Psychiatrists are to reconsider their opposition to the legalisation of cannabis. The Royal College of Psychiatrists has decided on the move following the government’s decision to allow the use of cannabis for medicine purposes and on prescription.
Up until now, the college has opposed its legalisation and the College’s advice has been at the forefront of government decision making. Other medical bodies, however, are calling for reform and the RCP has decided to look at the matter again.
Dr Adrian James, Royal College of Psychiatrists’ registrar, told The Times the panel would start with an open mind. However, he said he was still concerned about the risks of psychosis.
Dr Robin Lawrence, founder and consultant psychiatrist at 96 Harley Street, believes the College is right to have concerns.
“Before, the government makes a decision about legalising cannabis, there are several pitfalls that need to be addressed.
“First, it’s important to understand first of all that the cannabis plant contains more than one active ingredient: THC and CBD.
“The cannabis smoked by students in the 1970s contained a high proportion of CBD, a relaxant that actually expresses anti-psychotic properties.
“THC, on the other hand, causes hallucinations and leads to a short-lived psychosis in many, a few of whom may go on to suffer schizophrenia for the rest of their lives.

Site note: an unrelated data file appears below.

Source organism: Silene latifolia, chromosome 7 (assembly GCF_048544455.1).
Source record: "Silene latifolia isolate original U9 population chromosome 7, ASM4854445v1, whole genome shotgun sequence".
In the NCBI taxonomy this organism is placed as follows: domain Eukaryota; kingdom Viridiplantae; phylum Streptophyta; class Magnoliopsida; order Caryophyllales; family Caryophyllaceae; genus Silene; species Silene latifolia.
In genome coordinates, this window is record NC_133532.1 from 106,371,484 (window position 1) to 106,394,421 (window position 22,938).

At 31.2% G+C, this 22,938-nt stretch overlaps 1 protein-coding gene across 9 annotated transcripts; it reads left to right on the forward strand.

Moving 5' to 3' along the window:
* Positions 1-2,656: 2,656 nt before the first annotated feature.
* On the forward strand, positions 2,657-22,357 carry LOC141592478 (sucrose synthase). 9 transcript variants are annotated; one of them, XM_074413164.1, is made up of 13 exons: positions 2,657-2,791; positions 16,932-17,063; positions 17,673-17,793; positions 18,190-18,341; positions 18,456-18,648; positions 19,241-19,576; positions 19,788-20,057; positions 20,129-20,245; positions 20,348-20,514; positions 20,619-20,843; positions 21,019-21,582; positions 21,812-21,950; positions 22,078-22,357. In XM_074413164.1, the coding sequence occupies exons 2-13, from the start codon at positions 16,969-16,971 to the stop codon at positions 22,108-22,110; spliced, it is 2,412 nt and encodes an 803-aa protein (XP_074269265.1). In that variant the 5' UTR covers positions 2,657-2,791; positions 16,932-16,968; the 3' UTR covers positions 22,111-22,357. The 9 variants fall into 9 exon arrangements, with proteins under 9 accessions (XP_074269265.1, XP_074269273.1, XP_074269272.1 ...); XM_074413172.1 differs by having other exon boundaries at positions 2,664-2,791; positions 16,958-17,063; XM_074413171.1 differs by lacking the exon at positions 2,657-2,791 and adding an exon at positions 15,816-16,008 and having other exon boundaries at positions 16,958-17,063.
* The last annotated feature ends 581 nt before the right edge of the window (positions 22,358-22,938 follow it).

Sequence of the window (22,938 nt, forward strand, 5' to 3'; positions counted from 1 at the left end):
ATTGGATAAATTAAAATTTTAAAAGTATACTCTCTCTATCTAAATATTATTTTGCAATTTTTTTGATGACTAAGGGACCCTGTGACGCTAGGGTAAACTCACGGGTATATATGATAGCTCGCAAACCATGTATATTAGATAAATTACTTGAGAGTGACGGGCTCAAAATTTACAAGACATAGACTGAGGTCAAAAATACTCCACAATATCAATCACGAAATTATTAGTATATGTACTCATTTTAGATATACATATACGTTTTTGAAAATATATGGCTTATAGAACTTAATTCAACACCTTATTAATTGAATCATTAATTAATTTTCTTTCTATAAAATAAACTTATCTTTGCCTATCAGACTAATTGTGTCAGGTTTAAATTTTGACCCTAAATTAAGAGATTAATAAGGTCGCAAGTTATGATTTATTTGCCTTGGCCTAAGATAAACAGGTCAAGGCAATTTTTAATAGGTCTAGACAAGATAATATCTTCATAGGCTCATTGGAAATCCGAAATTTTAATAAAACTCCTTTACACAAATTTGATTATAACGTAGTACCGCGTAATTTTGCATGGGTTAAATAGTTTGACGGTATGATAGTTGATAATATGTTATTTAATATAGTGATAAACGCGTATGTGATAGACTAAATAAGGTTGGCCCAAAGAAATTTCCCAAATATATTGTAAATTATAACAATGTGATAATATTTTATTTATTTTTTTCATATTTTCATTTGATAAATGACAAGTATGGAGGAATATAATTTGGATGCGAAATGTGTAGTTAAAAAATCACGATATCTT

“Skunk, which is what is now available on the streets of the UK has a very high proportion of THC – the ingredient connected with psychosis.
“What is worse, is it is now very difficult to buy the earlier form of cannabis because the growers – by selective breeding – have actually changed the nature of the wild plant so that it contains higher quantities of THC.
“The THC gives the cannabis a much greater ‘kick’, making it much more dangerous from the psychotic perspective.”
Dr Lawrence believes legalisation, as long as it’s licensed in the same way as alcohol so that the strength of the cannabis can be measured, could improve safety concerns.
Even so, he suggests, it is highly likely that there would be a black market for the “strong stuff”, whatever legislation is passed.
The psychiatrist has another concern about permitting teenagers or young adults to take the drug.
Dr Lawrence says: “There is a risk is the long-term use of cannabis, usually from a young age, which can result in the user (normally a male) spending hours and days in his room smoking rather than going for a job interview or taking on any responsibility. This can mutate into an entirely wasted life.
“The importance here, is that the adolescent brain should never be exposed to cannabis unless there is a pressing medical need (as in some cases of epilepsy where cannabis oil is the only available treatment).
“I do not believe cannabis should be legalised for anyone whose character has yet to form.
“Currently that legal cut off is 18, but many would regard character as still developing right up until the age of 29.”
Written by Lulu Sinclair